Samaritan’s Purse, the charitable organization run by homophobic Christian right leader Franklin Graham, is ending its partnership with Mount Sinai Health System to provide care for COVID-19 patients in New York City.
Many LGBTQ activists have objected to the presence of Graham’s organization, which requires employees and volunteers to sign a “statement of faith” that includes opposition to same-sex marriage. Mount Sinai officials asserted that there would be no discrimination in care and that no one would have to sign the statement in order to volunteer at the field hospital Samaritan’s Purse was running in Central Park in partnership with Mount Sinai. But two potential volunteers have said they were blocked from continuing the application process on the Samaritan’s Purse website when they would not endorse the statement, New York’s Gay City News reports.
Now the field hospital is being dismantled, as demand for beds for COVID-19 patients in New York City is finally declining. Originally, Mount Sinai announced that Samaritan’s Purse would continue to provide supplemental services at its Beth Israel division. But the hospital and Samaritan’s Purse issued a joint statement Saturday saying the relationship would end within two weeks.
The announcement came the day before a protest by the Reclaim Pride Coalition over the continued involvement of Graham’s organization. The protest went on Sunday as scheduled, but the Mount Sinai-Samaritan’s Purse announcement did not say if the planned demonstration or any previous protests had influenced the decision.
The statement, first reported by Gay City News and shared by Mount Sinai Monday with The Advocate, notes that admissions to the field hospital will cease as of today. “Mount Sinai Health System and Samaritan’s Purse continue to closely monitor the outbreak, and we anticipate that it will take approximately two weeks to treat these last patients and subsequently decontaminate and remove the tents,” the statement reads in part. “The Samaritan’s Purse staff will also wind down their support of Mount Sinai Beth Israel Hospital over the next two weeks.” More than 300 patients have been treated at the field hospital, where operations have followed Mount Sinai’s nondiscrimination policy, according to the document.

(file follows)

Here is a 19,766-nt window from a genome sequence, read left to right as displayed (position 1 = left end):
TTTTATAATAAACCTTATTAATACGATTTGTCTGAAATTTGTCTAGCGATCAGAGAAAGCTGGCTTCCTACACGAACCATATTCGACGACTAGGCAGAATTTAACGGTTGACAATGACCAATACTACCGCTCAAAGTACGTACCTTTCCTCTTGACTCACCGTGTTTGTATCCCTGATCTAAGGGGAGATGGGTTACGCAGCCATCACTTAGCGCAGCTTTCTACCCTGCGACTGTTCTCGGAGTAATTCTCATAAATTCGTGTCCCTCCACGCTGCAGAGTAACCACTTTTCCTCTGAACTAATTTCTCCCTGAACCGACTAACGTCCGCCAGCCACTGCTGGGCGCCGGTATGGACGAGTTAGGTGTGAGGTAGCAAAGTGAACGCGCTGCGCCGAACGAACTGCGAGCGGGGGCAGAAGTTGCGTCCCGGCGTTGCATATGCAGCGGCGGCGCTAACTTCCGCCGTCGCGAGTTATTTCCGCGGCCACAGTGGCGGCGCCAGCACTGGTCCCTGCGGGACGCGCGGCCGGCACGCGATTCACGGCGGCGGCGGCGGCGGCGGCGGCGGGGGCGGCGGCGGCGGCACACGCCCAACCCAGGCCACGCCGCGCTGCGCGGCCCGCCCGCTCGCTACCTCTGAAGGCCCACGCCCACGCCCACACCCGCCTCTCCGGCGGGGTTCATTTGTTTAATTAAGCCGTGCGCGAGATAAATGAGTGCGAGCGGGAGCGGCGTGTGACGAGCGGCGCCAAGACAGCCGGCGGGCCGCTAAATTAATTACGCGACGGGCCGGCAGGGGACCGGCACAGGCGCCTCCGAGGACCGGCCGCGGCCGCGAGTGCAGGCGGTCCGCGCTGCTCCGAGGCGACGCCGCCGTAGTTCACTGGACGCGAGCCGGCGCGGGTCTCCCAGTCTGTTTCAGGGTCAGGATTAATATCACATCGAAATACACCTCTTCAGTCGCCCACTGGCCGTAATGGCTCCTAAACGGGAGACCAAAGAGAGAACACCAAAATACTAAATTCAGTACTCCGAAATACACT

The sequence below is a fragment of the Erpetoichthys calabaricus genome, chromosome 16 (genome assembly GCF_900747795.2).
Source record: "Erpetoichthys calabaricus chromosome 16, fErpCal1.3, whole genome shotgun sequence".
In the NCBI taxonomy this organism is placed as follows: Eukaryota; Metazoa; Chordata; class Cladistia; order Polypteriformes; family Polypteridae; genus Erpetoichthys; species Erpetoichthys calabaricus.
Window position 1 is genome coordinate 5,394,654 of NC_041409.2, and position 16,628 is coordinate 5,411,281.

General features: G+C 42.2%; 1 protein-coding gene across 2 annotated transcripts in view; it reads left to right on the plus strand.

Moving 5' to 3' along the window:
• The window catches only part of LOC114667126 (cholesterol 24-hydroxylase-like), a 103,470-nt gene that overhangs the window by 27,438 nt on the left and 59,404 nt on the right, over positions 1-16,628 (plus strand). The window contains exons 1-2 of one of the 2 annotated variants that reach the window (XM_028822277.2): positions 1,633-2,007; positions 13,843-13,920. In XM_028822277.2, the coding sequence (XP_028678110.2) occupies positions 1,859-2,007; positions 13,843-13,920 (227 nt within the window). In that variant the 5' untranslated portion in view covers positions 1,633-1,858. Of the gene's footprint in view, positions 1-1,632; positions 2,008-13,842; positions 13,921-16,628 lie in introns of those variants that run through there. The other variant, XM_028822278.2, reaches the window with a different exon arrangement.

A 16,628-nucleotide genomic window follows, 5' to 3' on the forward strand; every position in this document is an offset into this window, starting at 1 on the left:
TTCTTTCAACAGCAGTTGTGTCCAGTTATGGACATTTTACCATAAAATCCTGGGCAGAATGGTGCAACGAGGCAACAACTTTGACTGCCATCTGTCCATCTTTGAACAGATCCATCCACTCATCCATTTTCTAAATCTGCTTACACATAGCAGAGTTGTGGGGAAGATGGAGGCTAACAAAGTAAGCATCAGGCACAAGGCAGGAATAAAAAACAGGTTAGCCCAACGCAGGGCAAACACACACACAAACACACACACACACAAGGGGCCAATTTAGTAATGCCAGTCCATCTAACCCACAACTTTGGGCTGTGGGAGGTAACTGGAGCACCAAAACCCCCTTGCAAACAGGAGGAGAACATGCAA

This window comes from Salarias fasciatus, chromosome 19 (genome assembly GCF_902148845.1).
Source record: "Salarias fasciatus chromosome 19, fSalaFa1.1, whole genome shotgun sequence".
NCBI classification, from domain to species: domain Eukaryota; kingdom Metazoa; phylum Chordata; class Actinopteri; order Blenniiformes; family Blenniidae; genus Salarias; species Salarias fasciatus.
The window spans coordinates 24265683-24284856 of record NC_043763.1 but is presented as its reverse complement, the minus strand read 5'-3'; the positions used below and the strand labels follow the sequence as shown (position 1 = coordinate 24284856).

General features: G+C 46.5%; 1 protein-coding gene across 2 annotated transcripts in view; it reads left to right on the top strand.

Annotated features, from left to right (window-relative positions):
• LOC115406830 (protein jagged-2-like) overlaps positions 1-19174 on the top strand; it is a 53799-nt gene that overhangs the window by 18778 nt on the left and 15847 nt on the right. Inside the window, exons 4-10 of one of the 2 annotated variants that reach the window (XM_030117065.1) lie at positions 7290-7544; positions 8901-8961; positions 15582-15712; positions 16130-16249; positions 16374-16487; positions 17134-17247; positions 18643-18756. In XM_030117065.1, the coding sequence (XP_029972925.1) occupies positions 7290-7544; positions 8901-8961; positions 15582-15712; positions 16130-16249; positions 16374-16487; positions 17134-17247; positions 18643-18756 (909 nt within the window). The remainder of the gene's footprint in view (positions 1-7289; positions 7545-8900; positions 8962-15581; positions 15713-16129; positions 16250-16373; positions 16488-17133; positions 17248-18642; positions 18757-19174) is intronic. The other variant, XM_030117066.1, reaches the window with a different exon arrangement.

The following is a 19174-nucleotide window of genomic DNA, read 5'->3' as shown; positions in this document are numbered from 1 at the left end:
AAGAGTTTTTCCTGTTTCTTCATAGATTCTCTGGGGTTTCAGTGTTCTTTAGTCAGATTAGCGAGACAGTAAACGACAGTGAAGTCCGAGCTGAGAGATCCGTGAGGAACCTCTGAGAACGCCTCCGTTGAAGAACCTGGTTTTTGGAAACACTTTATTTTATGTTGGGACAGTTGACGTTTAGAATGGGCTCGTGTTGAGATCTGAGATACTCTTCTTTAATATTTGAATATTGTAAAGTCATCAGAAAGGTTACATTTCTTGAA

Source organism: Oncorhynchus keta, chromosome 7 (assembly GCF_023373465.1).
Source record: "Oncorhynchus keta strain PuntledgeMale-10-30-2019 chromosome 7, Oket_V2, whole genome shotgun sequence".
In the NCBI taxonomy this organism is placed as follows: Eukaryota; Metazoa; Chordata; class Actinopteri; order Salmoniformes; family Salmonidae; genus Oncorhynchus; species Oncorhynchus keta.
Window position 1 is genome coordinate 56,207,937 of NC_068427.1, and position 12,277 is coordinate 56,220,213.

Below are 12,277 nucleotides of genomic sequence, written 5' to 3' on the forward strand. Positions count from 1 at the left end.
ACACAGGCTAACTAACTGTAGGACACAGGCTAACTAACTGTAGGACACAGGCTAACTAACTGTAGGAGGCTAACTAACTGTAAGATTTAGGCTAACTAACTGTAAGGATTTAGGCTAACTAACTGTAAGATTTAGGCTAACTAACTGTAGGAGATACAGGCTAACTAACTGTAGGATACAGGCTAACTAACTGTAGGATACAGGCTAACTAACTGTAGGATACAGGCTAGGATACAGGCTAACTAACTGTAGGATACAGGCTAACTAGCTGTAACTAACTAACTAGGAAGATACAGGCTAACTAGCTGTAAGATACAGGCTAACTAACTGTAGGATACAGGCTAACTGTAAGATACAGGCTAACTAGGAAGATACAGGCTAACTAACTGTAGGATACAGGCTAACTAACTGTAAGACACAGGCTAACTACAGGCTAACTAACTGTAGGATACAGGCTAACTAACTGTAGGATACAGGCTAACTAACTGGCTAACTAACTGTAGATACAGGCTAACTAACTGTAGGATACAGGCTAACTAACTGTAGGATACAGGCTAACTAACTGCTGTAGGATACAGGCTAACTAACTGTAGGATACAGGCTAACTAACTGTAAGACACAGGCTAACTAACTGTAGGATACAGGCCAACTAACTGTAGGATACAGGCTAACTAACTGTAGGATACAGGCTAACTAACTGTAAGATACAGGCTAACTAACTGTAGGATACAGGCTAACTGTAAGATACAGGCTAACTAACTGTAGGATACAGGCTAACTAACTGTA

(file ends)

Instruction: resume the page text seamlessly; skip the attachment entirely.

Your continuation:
LGBTQ activists expressed satisfaction that Samaritan’s Purse was leaving New York but reiterated their concern that it had ever been allowed to provide care. “Samaritan’s Purse will be gone from New York within two weeks,” Natalie James, cofounder of Reclaim Pride, told the Spectrum News cable channel. “We are very relieved and consider this to be a victory of the LGBT community and other oppressed groups.”
Another Reclaim Pride activist, Ann Northrop, said in a Twitter video that the group remains angry about Samaritan’s Purse’s involvement and will investigate how it came about. She also noted that Reclaim Pride members were forced to disperse by police Sunday and that several were issued citations.
The arrangement with Samaritan’s Purse has drawn criticism from a variety of elected officials, including New York City Council Speaker Corey Johnson and New York State Sen. Brad Hoylman, both of whom are gay. In addition to his anti-LGBTQ statements, Graham has made numerous Islamophobic comments and generally condemned all religions except his brand of evangelical Christianity. Besides running Samaritan’s Purse, he heads the Billy Graham Evangelistic Association, founded by his late father.
Graham is a major supporter of Donald Trump, and in a Saturday Facebook post, he attributed anti-Trump motives to “left-leaning media” that “want to project the worse-case scenarios relating to COVID-19.” He asserted that shutting down the economy “is doing more damage to people’s lives than COVID-19” and noted that more deaths are caused by heart disease and cancer (neither of which is contagious, as the coronavirus is). “No matter how negative the reports are from the media and liberal politicians who want to use the coronavirus to destroy President Donald J. Trump, if we put our faith and trust in Jesus Christ, we don’t have to be afraid,” he concluded. “God made us. He has a plan and a purpose for our lives, and He knows the number of our days.”